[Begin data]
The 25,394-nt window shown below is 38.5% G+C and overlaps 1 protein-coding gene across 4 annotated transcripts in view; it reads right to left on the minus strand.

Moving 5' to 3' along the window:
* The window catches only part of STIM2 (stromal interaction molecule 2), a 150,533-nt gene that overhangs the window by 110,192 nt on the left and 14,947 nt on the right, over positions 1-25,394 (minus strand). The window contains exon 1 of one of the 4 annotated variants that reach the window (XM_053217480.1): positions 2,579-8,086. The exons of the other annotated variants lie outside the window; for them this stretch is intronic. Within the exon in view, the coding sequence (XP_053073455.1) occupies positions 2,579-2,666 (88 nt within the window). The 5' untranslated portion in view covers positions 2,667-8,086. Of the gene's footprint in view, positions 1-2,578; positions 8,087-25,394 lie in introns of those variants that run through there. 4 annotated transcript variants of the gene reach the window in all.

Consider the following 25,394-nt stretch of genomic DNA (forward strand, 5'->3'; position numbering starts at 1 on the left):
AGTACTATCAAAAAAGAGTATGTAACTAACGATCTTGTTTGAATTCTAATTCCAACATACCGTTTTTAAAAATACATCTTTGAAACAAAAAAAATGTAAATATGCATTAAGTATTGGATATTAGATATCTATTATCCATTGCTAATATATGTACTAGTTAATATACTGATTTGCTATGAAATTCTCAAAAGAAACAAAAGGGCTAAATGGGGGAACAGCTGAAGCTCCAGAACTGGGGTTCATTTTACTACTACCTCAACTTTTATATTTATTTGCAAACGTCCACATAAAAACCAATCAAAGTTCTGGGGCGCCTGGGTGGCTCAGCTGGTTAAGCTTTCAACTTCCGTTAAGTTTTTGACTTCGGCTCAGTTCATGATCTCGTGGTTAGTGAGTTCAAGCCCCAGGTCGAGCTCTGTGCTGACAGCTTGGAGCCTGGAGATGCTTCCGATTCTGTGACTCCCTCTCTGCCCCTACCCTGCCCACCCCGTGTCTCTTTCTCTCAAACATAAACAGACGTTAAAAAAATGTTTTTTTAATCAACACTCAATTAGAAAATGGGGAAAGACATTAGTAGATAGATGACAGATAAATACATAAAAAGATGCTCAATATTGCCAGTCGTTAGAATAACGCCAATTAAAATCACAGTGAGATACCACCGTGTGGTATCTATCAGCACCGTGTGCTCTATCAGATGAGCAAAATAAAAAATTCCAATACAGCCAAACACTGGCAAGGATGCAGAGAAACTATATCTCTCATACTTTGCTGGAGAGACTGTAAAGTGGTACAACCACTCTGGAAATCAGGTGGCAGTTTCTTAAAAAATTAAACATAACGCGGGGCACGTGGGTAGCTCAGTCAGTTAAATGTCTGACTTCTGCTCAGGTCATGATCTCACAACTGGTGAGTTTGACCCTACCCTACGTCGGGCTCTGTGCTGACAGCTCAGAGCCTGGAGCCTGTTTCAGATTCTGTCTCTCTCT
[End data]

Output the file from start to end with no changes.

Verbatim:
The 25,394-nt window shown below is 38.5% G+C and overlaps 1 protein-coding gene across 4 annotated transcripts in view; it reads right to left on the minus strand.

Moving 5' to 3' along the window:
* The window catches only part of STIM2 (stromal interaction molecule 2), a 150,533-nt gene that overhangs the window by 110,192 nt on the left and 14,947 nt on the right, over positions 1-25,394 (minus strand). The window contains exon 1 of one of the 4 annotated variants that reach the window (XM_053217480.1): positions 2,579-8,086. The exons of the other annotated variants lie outside the window; for them this stretch is intronic. Within the exon in view, the coding sequence (XP_053073455.1) occupies positions 2,579-2,666 (88 nt within the window). The 5' untranslated portion in view covers positions 2,667-8,086. Of the gene's footprint in view, positions 1-2,578; positions 8,087-25,394 lie in introns of those variants that run through there. 4 annotated transcript variants of the gene reach the window in all.

Consider the following 25,394-nt stretch of genomic DNA (forward strand, 5'->3'; position numbering starts at 1 on the left):
AGTACTATCAAAAAAGAGTATGTAACTAACGATCTTGTTTGAATTCTAATTCCAACATACCGTTTTTAAAAATACATCTTTGAAACAAAAAAAATGTAAATATGCATTAAGTATTGGATATTAGATATCTATTATCCATTGCTAATATATGTACTAGTTAATATACTGATTTGCTATGAAATTCTCAAAAGAAACAAAAGGGCTAAATGGGGGAACAGCTGAAGCTCCAGAACTGGGGTTCATTTTACTACTACCTCAACTTTTATATTTATTTGCAAACGTCCACATAAAAACCAATCAAAGTTCTGGGGCGCCTGGGTGGCTCAGCTGGTTAAGCTTTCAACTTCCGTTAAGTTTTTGACTTCGGCTCAGTTCATGATCTCGTGGTTAGTGAGTTCAAGCCCCAGGTCGAGCTCTGTGCTGACAGCTTGGAGCCTGGAGATGCTTCCGATTCTGTGACTCCCTCTCTGCCCCTACCCTGCCCACCCCGTGTCTCTTTCTCTCAAACATAAACAGACGTTAAAAAAATGTTTTTTTAATCAACACTCAATTAGAAAATGGGGAAAGACATTAGTAGATAGATGACAGATAAATACATAAAAAGATGCTCAATATTGCCAGTCGTTAGAATAACGCCAATTAAAATCACAGTGAGATACCACCGTGTGGTATCTATCAGCACCGTGTGCTCTATCAGATGAGCAAAATAAAAAATTCCAATACAGCCAAACACTGGCAAGGATGCAGAGAAACTATATCTCTCATACTTTGCTGGAGAGACTGTAAAGTGGTACAACCACTCTGGAAATCAGGTGGCAGTTTCTTAAAAAATTAAACATAACGCGGGGCACGTGGGTAGCTCAGTCAGTTAAATGTCTGACTTCTGCTCAGGTCATGATCTCACAACTGGTGAGTTTGACCCTACCCTACGTCGGGCTCTGTGCTGACAGCTCAGAGCCTGGAGCCTGTTTCAGATTCTGTCTCTCTCT